Fake civil society, rise of pro-govt. NGOs undermining democracy in Nigeria – US think-tank

A report by United States-based think-tank, Carnegie Endowment for International Peace, has said Nigeria’s top power brokers have cultivated a new generation of pro-government Non-Governmental Organisations, (NGOs), which, according to it, masquerade as authentic civil society groups, singing the praises of top officials and attacking their critics.

The report, conducted by a non-resident scholar at the institution, Matthew T. Page, published on Monday, in its website, noted that Nigeria’s dynamic and expansive civil society is one of its greatest strengths and is crucial to maintaining what democratic space still exists in the country, but its independence, outspokenness, and unwavering commitment to democracy, transparency, and human rights have long antagonized the kleptocratic, power-hungry—but also image-conscious—ruling elites.

According to it, to help protect themselves from domestic pressure and outside scrutiny, Nigeria’s top powerbrokers have cultivated a new generation of pro-government non-governmental organizations (NGOs) such as the fake grassroots groups bankrolled by past military juntas.

The surrogate organisations, it said, masquerade as authentic civil society groups, singing the praises of top officials and attacking their critics.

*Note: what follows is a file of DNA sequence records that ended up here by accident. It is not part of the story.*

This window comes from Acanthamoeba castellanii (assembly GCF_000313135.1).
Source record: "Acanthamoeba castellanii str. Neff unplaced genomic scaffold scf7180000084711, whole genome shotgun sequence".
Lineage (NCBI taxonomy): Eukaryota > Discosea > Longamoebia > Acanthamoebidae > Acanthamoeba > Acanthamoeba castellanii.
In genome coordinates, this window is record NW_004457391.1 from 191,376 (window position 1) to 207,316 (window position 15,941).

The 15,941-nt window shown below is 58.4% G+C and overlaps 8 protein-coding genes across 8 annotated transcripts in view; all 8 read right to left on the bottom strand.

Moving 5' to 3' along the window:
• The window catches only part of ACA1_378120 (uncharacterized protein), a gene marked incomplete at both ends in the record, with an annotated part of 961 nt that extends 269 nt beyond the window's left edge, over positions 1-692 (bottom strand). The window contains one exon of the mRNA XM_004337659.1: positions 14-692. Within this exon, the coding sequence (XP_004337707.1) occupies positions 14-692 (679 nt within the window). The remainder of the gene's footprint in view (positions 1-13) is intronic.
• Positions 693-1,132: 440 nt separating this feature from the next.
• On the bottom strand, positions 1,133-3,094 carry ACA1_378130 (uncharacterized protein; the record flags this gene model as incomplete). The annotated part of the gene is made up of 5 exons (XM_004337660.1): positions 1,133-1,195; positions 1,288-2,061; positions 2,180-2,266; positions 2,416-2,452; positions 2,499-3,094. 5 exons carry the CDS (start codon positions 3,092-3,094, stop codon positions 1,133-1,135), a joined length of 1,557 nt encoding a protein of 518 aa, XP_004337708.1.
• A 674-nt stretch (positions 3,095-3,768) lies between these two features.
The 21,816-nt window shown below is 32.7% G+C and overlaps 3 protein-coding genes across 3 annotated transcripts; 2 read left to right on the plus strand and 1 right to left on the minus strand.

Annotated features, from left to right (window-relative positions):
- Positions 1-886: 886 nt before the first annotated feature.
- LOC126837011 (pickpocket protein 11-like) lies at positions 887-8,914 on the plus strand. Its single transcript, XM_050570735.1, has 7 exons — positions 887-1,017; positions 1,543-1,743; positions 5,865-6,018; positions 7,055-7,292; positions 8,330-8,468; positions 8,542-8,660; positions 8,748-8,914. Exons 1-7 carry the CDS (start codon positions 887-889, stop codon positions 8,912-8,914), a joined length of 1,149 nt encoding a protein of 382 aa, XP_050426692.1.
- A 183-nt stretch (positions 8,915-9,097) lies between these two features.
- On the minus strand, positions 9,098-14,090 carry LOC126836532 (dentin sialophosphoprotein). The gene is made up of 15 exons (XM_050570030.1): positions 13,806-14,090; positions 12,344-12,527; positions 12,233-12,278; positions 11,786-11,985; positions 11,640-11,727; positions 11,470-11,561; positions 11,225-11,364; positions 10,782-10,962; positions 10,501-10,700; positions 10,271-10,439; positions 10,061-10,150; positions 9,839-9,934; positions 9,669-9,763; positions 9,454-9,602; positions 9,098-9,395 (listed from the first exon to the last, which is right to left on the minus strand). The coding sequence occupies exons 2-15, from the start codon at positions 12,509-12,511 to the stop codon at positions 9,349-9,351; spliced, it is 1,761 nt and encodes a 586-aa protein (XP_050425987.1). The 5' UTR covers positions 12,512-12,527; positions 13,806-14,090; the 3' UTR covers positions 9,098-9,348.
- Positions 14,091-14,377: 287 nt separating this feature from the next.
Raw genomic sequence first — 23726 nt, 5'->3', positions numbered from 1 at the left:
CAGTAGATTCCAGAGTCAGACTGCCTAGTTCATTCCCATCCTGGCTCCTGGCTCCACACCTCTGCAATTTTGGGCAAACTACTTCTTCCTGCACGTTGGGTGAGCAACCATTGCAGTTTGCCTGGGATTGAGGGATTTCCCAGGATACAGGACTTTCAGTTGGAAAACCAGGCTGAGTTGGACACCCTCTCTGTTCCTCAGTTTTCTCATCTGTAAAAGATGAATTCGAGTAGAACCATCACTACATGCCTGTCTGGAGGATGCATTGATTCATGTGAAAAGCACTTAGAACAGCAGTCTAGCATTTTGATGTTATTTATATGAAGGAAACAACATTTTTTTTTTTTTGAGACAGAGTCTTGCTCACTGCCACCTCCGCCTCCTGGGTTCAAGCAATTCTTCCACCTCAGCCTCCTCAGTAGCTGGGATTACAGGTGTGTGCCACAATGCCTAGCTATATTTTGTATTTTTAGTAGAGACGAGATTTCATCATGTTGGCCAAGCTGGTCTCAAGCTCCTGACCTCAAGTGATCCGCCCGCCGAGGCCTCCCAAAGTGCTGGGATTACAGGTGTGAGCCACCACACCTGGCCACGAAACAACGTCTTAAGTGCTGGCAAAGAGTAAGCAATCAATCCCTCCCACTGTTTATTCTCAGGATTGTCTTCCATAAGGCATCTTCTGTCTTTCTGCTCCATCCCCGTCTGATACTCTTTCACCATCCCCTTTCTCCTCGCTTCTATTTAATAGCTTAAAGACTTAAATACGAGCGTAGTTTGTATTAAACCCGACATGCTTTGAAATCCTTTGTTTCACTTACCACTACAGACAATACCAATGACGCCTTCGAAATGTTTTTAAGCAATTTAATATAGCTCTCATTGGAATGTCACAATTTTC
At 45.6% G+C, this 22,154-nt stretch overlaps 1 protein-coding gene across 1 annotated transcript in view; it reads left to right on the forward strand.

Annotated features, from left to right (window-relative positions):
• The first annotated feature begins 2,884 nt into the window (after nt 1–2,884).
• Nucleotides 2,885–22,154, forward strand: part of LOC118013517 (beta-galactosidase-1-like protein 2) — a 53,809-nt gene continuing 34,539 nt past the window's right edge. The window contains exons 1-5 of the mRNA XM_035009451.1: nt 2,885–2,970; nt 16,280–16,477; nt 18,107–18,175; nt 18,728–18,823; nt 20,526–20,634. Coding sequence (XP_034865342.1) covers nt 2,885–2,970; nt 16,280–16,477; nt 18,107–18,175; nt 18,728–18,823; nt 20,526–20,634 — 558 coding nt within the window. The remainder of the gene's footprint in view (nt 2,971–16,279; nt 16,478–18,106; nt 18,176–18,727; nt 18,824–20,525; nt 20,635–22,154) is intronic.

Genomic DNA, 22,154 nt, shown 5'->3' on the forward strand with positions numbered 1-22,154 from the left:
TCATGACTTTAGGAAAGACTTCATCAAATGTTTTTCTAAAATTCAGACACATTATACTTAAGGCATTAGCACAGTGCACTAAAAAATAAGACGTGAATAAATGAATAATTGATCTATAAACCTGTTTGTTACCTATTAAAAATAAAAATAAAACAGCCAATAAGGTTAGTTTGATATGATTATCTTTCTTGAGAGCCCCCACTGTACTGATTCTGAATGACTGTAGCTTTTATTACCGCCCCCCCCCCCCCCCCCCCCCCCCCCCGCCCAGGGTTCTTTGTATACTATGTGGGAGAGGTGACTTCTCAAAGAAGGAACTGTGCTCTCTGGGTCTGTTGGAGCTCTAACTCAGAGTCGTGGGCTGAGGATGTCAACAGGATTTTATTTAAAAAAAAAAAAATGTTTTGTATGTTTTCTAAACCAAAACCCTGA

The report, among other things, said part of the key takeaways from its findings, is that of 360 pro-government Nigerian NGOs identified, 90 percent have started operating since President Muhammadu Buhari took office in 2015, noting that the correlation suggests that these groups receive high-level support and encouragement.

Many of the groups, it said, are controlled by a small number of individuals who have personal and ethnic connections to Nigeria’s ruling All Progressives Congress (APC).

The report noted that this trend implies that pro-government NGOs’ rhetoric emboldens political and military leaders who behave counterproductively, undermining domestic and international efforts to encourage the Buhari administration to govern more effectively and humanely.

As part of its recommendations, the report called on Nigeria’s mainstream media outlets to conduct more due diligence when covering previously unknown civil society groups and refuse inducements to attend their events or place stories about them, even as it called on relevant stakeholders to do more to call out pro-government groups’ toxic behaviors and press their high-level backers to stop sponsoring them.

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